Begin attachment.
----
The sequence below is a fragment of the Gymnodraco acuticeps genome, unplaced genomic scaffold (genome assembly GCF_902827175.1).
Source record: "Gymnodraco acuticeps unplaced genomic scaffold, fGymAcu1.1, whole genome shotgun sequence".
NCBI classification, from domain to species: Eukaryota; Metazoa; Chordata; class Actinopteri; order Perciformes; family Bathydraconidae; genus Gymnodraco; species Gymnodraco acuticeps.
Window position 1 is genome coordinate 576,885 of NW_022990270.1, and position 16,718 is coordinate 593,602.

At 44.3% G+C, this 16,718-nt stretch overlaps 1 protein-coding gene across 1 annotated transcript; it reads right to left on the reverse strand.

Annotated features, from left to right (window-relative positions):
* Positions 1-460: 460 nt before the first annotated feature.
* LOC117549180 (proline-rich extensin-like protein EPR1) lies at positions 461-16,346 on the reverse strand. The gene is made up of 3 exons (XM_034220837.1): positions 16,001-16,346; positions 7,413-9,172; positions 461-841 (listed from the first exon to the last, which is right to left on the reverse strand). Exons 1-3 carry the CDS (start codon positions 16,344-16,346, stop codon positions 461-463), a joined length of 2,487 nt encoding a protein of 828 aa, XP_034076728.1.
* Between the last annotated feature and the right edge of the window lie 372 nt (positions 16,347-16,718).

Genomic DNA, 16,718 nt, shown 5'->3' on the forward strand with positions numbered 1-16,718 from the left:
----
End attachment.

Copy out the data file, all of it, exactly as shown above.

The sequence below is a fragment of the Gymnodraco acuticeps genome, unplaced genomic scaffold (genome assembly GCF_902827175.1).
Source record: "Gymnodraco acuticeps unplaced genomic scaffold, fGymAcu1.1, whole genome shotgun sequence".
NCBI classification, from domain to species: Eukaryota; Metazoa; Chordata; class Actinopteri; order Perciformes; family Bathydraconidae; genus Gymnodraco; species Gymnodraco acuticeps.
Window position 1 is genome coordinate 576,885 of NW_022990270.1, and position 16,718 is coordinate 593,602.

At 44.3% G+C, this 16,718-nt stretch overlaps 1 protein-coding gene across 1 annotated transcript; it reads right to left on the reverse strand.

Annotated features, from left to right (window-relative positions):
* Positions 1-460: 460 nt before the first annotated feature.
* LOC117549180 (proline-rich extensin-like protein EPR1) lies at positions 461-16,346 on the reverse strand. The gene is made up of 3 exons (XM_034220837.1): positions 16,001-16,346; positions 7,413-9,172; positions 461-841 (listed from the first exon to the last, which is right to left on the reverse strand). Exons 1-3 carry the CDS (start codon positions 16,344-16,346, stop codon positions 461-463), a joined length of 2,487 nt encoding a protein of 828 aa, XP_034076728.1.
* Between the last annotated feature and the right edge of the window lie 372 nt (positions 16,347-16,718).

Genomic DNA, 16,718 nt, shown 5'->3' on the forward strand with positions numbered 1-16,718 from the left: